By Jennifer Ahlstrom | Posted - May 8th, 2020

 

 

 

 

Simple COVID-19 Strategies: Wear a Mask

By Mark Dougherty, MD, Lexington Infectious Disease Consultants

Hello. I am an Infectious Disease physician and hospital epidemiologist at Baptist Health Lexington with 32 years experience. Additionally, I am the managing partner in our 11 doctor Infectious Disease group. Our group practices at Baptist Health Lexington, St. Joseph's Hospital, St Joseph's East Hospital, Cardinal Hill Rehabilitation Hospital, Continuing Care Hospital, and UK Samaritan Hospital. I have served on the Clinical Affairs Committee of the Infectious Diseases Society of America.

Here are some of my thoughts on how we emerge from this quagmire.

We have suffered an enormous toll physically, emotionally, and economically during this pandemic. Most health authorities claim that we will be afflicted with SARS CoV2 (COVID-19) until we achieve an effective vaccine. A common sense approach tells me otherwise.

Often we are blind to the simplest, cheapest, and most effective solution to a problem staring us in the face.

The solution to transmission of SARS CoV2 is shockingly simple: everyone mask in enclosed spaces (with at least 95% compliance), cleanse hands frequently, stay six feet or more apart in open spaces (or wear a mask if closer). This will likely have the same effect as vaccinating more than 95% of the population with an effective vaccine. Very simple, very cheap. The feeble don’t die. The R naught (Ro) or number of others that one person infects will drop to far less than one and the pandemic will fade. Why did the pandemic fade in China? Because their totalitarian government is superior? No - look at the pictures. They are all masked!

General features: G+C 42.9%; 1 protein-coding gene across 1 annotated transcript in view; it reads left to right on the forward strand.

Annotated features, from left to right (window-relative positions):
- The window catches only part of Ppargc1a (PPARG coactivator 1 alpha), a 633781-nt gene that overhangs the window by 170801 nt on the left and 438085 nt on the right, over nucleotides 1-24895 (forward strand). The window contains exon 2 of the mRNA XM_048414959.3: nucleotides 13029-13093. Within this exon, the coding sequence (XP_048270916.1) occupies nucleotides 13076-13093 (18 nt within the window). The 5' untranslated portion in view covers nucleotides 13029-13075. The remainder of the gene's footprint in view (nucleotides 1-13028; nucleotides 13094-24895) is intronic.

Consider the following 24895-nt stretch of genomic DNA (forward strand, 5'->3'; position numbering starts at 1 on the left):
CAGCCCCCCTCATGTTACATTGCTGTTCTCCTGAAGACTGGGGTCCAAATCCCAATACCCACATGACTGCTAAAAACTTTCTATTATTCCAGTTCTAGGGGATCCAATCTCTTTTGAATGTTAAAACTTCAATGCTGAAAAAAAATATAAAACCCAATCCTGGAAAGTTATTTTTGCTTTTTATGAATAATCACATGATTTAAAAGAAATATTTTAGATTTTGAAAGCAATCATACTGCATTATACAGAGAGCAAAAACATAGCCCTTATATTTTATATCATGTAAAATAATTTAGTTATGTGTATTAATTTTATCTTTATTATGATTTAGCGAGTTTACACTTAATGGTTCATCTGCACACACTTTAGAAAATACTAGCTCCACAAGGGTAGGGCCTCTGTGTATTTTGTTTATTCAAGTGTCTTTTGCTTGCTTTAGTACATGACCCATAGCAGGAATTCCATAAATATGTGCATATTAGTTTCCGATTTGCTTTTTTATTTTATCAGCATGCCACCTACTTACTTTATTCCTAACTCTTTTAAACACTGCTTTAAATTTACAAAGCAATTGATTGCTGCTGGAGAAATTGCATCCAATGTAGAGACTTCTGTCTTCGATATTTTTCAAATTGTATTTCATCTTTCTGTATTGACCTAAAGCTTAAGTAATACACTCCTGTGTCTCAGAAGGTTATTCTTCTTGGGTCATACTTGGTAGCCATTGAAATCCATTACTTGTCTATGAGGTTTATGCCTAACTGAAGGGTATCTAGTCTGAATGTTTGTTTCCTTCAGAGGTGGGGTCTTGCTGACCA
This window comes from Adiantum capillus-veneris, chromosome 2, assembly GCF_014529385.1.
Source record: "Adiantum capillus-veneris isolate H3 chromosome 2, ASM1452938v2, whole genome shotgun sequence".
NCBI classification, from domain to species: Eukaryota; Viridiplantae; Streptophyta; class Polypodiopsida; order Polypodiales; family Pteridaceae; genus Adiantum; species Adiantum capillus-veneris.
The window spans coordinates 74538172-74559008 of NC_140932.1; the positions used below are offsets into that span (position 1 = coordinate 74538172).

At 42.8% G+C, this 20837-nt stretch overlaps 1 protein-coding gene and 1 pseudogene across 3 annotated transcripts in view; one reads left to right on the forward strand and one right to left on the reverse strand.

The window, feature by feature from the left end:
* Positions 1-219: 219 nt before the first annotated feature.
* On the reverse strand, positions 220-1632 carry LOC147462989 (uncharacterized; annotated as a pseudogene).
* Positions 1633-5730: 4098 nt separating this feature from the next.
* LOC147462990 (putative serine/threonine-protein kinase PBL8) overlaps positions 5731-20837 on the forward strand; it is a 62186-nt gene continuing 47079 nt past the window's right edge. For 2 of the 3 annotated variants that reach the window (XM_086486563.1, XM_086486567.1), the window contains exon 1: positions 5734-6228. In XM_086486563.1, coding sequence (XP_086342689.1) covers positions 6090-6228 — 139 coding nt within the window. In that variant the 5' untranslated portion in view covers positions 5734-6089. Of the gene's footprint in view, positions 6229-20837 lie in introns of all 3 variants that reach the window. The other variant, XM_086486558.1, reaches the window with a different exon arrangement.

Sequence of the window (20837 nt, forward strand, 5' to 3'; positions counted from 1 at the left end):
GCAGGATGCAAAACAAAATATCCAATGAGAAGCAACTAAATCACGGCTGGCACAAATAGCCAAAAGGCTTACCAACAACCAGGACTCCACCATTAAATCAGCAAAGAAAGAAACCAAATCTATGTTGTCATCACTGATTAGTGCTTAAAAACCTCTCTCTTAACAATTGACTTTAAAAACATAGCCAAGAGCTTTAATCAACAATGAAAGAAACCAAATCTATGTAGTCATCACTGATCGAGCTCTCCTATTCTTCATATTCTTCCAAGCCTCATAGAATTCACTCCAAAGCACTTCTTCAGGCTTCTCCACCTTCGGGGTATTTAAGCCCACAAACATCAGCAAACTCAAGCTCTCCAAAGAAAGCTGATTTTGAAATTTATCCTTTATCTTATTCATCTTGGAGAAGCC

I was incredibly disturbed this weekend when I shopped at two hardware stores and found plexiglass barriers, but almost no employees masked. There is widespread misunderstanding of the purpose of the mask. At Baptist Health Lexington we wear masks to prevent spread to patients, not to just protect ourselves (just as we take the influenza vaccine to protect our patients). This has resulted in no transmission among health care workers (HCWs) and no transmission to patients. Baptist Health Lexington is now the safest place to be other than a bunker in your own home.

I realize that many will say they will not or cannot wear a mask, or that there are not enough masks. I’m not referring to a N95 mask, just a surgical mask. If you can only get two, cycle them and reuse. If you can’t get a surgical mask, get a face shield. Face shields are manufactured in the US and manufacturing can be rapidly scaled up. If no face shield, then a cloth face mask or a bandana. No excuses. Surely a mask/face shield is preferable to our current apocalyptic situation. In retrospect, a simple solution could have prevented this catastrophe. This should be implemented immediately.

Common sense dictates that we open up the economy and society with masking/face shields and hand hygiene. Simple. Effective. Cheap. Available. Common sense.

Our practice, Lexington Infectious Disease Consultants has provided updated comprehensive educational resources regarding SARS CoV2. See LEXIDC.com.

As shared on Facebook by myeloma advocate Dana Holmes

 
Jennifer Ahlstrom
About the Author

Jennifer Ahlstrom - Jenny A - Myeloma survivor, patient advocate, wife, mom of 6. Believer that patients can help accelerate a cure by weighing in and participating in clinical trials. Founder of Myeloma Crowd, Myeloma Crowd Radio and the CrowdCare Foundation.

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